Luol Deng hasn’t played for the Lakers since Oct. 19, 2017, but for the next several weeks, he is perhaps the single most important player to their offseason plans. The Lakers signed Deng to a four-year, $72 million contract in 2016. In 2018, they used the stretch provision to waive that contract and spread the remaining cap hit over several years. The Lakers still owe Deng $10 million, which is split into $5 million increments over the next two seasons and is guaranteed to be paid to Deng no matter what, but according to The Athletic’s Shams Charania, the Lakers have requested a career-ending injury application in the hopes of clearing that money off of their cap sheet.
Why does that matter? There are two major reasons, one for each of the next two offseasons:
- If the Lakers want to use the Non-Taxpayer Mid-Level Exception on a free agent this offseason, they would be hard-capped at the luxury tax apron, which was $138.9 million last season. That exception would allow the Lakers to sign a starting-caliber player in free agency. Last season, the first-year salary of that exception was just under $9.3 million, whereas the Taxpayer equivalent was only around $5.7 million. Assuming a new max contract for Anthony Davis and a frozen cap, the Lakers would enter the offseason with around $102.1 million committed (including their first-round pick). That is almost $37 million below the potential hard cap, money that vanishes quickly with a Mid-Level Player and a new contract for Kentavious Caldwell-Pope. Clearing $5 million would allow the Lakers far more flexibility in finishing off its roster around those two signings.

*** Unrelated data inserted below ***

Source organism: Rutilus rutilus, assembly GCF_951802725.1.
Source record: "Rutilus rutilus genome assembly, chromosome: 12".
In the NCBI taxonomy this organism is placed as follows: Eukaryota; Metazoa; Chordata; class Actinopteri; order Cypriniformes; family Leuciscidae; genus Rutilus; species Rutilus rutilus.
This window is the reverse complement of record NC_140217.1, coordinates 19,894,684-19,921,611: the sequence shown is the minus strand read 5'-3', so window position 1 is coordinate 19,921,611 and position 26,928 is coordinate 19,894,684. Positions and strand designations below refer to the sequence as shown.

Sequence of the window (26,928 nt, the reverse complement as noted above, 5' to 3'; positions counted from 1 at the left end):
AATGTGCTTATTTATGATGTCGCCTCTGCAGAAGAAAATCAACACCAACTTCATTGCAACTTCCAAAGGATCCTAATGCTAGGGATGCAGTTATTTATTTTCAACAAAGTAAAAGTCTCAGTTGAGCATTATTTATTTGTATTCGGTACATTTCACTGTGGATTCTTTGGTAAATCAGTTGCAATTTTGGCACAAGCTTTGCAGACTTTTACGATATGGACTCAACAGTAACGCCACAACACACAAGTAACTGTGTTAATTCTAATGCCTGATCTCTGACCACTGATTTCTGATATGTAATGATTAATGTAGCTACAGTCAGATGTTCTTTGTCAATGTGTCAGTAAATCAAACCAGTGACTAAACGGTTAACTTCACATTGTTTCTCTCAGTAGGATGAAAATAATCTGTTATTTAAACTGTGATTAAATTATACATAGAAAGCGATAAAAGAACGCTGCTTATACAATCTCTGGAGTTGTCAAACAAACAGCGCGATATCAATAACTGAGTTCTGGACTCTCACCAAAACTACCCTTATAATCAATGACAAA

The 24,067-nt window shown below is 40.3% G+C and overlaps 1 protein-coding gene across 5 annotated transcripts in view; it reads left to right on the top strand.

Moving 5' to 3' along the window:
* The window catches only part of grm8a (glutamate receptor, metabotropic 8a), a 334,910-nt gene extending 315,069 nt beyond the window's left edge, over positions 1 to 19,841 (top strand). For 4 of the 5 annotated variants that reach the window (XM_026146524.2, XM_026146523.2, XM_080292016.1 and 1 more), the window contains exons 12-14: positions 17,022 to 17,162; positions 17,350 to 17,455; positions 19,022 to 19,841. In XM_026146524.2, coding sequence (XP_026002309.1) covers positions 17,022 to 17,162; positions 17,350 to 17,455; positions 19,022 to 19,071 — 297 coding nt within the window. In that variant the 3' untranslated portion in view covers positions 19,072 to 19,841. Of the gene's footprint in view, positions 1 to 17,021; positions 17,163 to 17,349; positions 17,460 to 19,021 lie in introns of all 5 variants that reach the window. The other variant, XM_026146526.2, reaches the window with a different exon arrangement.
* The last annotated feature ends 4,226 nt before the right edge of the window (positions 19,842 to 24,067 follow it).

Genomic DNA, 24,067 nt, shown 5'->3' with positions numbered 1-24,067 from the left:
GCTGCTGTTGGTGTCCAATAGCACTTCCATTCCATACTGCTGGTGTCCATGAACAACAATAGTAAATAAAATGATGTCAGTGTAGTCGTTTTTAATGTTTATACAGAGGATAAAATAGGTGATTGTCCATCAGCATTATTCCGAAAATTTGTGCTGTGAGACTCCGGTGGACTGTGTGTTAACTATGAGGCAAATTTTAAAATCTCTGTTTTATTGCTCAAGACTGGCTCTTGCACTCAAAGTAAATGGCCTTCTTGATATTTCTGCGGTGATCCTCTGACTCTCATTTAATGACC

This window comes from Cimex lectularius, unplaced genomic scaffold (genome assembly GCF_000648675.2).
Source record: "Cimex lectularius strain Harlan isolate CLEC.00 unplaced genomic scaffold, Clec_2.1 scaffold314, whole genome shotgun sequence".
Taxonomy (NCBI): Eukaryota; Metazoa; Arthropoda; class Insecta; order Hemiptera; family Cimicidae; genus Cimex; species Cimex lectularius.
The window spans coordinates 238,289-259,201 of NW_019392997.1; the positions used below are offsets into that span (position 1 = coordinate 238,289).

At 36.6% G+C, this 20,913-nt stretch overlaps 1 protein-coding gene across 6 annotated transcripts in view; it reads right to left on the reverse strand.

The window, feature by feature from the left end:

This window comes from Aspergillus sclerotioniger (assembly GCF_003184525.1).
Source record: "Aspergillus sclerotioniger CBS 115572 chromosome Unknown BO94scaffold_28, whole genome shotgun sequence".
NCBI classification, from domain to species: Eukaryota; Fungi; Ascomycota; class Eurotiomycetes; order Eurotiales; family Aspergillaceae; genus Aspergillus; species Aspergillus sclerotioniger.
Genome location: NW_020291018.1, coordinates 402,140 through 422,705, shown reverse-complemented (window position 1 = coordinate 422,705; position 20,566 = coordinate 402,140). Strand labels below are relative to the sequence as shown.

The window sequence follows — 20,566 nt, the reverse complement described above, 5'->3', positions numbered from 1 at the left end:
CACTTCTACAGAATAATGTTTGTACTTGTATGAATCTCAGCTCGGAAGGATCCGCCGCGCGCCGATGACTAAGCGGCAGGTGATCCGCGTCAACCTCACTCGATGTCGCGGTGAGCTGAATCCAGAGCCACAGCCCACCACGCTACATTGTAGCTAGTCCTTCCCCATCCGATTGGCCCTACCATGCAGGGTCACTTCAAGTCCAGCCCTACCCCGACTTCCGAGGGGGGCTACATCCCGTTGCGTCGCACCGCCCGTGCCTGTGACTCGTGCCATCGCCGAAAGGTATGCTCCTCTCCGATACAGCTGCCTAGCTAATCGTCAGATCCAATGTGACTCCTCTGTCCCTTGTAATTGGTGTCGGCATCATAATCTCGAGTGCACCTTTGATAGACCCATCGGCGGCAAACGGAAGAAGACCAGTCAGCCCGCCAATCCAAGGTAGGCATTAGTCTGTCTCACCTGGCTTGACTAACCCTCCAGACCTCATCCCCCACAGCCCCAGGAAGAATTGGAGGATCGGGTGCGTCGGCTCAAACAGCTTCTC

- The Lakers intentionally signed players to short-term contracts in 2019 with the intention of keeping their cap clean for 2021 and a potential run at Giannis Antetokounmpo. Given the pandemic’s impact on that cap, it would have been nearly impossible for the Lakers to get to true max space in 2021 with Deng on the books. LeBron James has a $39.2 million player option, Anthony Davis, on the second year of a max contract, would be at around $35.3 million, and Deng is still stuck on the books at $5 million. That’s $79.5 million for three players, only two of which actually contribute. Throw in around $10 million on Incomplete Roster Charges, and the cap would need to come in at around $125 million for the Lakers to have any chance at true max space, and that’s with literally every other player off of the books (which won’t happen either). If Deng is cleared, though, there might be a more feasible scenario in which James, Davis and Antetokounmpo (or another potential third star) all leave a bit of money on the table. It’s not likely, but it’s worth considering.
So those are the stakes here. The more pertinent question is, how likely is it that the Lakers actually succeed in getting this career-ending injury waiver? The answer is… not very, but it’s possible.
On paper, the Lakers